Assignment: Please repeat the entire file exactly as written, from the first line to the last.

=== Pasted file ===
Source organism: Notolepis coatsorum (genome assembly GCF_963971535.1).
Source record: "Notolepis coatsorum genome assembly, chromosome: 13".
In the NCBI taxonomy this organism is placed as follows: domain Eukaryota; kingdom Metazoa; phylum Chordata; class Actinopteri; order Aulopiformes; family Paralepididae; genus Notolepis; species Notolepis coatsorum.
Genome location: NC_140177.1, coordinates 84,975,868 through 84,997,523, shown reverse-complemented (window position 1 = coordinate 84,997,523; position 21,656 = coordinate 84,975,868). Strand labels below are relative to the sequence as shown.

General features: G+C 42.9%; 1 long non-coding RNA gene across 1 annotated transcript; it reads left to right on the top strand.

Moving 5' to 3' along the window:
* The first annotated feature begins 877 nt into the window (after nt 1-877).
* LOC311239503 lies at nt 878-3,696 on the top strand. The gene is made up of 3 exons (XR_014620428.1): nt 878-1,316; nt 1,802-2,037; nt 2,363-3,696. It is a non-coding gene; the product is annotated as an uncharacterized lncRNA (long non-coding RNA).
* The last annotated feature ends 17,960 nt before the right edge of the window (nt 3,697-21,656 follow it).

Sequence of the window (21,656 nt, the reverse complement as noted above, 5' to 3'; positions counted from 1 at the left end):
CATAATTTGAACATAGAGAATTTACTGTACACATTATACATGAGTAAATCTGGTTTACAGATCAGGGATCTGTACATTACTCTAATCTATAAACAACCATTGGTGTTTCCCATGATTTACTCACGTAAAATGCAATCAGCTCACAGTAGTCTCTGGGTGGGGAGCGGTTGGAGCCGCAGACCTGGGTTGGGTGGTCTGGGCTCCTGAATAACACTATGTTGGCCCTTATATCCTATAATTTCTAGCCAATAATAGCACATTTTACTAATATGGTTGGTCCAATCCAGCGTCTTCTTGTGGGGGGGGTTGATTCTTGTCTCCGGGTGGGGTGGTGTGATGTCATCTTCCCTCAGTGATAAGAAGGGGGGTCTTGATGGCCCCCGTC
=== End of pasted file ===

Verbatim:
Source organism: Notolepis coatsorum (genome assembly GCF_963971535.1).
Source record: "Notolepis coatsorum genome assembly, chromosome: 13".
In the NCBI taxonomy this organism is placed as follows: domain Eukaryota; kingdom Metazoa; phylum Chordata; class Actinopteri; order Aulopiformes; family Paralepididae; genus Notolepis; species Notolepis coatsorum.
Genome location: NC_140177.1, coordinates 84,975,868 through 84,997,523, shown reverse-complemented (window position 1 = coordinate 84,997,523; position 21,656 = coordinate 84,975,868). Strand labels below are relative to the sequence as shown.

General features: G+C 42.9%; 1 long non-coding RNA gene across 1 annotated transcript; it reads left to right on the top strand.

Moving 5' to 3' along the window:
* The first annotated feature begins 877 nt into the window (after nt 1-877).
* LOC311239503 lies at nt 878-3,696 on the top strand. The gene is made up of 3 exons (XR_014620428.1): nt 878-1,316; nt 1,802-2,037; nt 2,363-3,696. It is a non-coding gene; the product is annotated as an uncharacterized lncRNA (long non-coding RNA).
* The last annotated feature ends 17,960 nt before the right edge of the window (nt 3,697-21,656 follow it).

Sequence of the window (21,656 nt, the reverse complement as noted above, 5' to 3'; positions counted from 1 at the left end):
CATAATTTGAACATAGAGAATTTACTGTACACATTATACATGAGTAAATCTGGTTTACAGATCAGGGATCTGTACATTACTCTAATCTATAAACAACCATTGGTGTTTCCCATGATTTACTCACGTAAAATGCAATCAGCTCACAGTAGTCTCTGGGTGGGGAGCGGTTGGAGCCGCAGACCTGGGTTGGGTGGTCTGGGCTCCTGAATAACACTATGTTGGCCCTTATATCCTATAATTTCTAGCCAATAATAGCACATTTTACTAATATGGTTGGTCCAATCCAGCGTCTTCTTGTGGGGGGGGTTGATTCTTGTCTCCGGGTGGGGTGGTGTGATGTCATCTTCCCTCAGTGATAAGAAGGGGGGTCTTGATGGCCCCCGTC